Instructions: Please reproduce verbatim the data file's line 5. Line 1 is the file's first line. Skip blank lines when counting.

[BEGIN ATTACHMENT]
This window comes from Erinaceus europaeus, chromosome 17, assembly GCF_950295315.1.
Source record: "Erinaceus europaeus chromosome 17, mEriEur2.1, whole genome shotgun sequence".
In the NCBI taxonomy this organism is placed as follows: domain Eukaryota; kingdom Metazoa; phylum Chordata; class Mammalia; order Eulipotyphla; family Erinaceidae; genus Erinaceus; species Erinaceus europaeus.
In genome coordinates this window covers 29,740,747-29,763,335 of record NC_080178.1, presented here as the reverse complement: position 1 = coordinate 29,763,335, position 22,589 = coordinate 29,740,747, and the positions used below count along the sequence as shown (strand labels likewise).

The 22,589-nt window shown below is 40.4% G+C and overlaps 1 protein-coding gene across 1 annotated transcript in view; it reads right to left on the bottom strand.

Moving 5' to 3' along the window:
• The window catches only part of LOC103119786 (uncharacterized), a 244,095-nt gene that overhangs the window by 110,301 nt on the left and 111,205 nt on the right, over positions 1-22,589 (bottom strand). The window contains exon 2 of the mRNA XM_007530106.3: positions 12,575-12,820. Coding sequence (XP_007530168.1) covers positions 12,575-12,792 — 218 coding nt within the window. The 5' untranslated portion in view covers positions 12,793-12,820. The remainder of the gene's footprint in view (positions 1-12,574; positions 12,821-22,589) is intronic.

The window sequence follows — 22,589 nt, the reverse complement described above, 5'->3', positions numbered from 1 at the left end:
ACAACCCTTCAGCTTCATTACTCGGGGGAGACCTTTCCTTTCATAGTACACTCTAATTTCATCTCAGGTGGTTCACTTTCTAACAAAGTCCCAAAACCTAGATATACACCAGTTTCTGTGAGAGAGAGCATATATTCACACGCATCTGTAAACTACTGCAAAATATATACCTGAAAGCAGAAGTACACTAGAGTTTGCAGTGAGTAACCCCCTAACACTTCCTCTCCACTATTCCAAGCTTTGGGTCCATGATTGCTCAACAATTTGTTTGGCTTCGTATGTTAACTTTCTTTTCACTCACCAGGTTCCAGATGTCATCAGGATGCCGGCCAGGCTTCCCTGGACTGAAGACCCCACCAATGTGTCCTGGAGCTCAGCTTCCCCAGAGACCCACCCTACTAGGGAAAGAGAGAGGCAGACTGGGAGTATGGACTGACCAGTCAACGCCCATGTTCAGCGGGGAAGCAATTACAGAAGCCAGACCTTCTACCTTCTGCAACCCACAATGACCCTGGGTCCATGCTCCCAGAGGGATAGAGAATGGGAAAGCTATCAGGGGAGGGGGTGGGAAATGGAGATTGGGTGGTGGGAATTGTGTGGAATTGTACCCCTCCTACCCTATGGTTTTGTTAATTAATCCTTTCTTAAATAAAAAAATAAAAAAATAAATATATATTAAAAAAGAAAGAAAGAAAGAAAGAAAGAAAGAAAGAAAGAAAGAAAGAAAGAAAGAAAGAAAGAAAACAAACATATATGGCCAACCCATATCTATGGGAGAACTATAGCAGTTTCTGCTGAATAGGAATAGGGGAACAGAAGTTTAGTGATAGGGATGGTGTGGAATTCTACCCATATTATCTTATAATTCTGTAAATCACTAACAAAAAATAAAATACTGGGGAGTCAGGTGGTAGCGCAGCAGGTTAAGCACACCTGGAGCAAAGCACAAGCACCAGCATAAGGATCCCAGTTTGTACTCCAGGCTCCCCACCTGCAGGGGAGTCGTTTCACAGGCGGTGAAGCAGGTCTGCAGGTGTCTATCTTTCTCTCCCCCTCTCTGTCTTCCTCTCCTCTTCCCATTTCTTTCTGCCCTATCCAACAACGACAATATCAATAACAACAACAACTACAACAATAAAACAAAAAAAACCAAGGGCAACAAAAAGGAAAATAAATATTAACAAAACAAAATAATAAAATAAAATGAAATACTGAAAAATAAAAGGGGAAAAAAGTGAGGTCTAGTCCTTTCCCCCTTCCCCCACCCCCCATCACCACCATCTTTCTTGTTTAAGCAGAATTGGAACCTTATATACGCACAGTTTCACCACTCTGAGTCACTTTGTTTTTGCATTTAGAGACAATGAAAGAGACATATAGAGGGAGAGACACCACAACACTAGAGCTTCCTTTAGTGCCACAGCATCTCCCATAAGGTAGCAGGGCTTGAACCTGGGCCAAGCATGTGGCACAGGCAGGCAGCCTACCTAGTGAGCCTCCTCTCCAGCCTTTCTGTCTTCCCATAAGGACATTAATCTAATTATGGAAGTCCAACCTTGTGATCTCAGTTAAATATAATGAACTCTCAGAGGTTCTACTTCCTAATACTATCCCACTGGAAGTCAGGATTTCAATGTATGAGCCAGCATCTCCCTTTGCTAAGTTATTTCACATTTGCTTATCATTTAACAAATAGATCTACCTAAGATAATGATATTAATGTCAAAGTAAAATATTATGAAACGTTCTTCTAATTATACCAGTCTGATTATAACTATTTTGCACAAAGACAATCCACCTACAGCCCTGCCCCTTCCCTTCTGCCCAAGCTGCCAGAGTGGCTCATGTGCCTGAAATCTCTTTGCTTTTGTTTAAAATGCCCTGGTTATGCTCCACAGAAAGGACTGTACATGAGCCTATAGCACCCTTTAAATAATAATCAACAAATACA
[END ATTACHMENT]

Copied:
The 22,589-nt window shown below is 40.4% G+C and overlaps 1 protein-coding gene across 1 annotated transcript in view; it reads right to left on the bottom strand.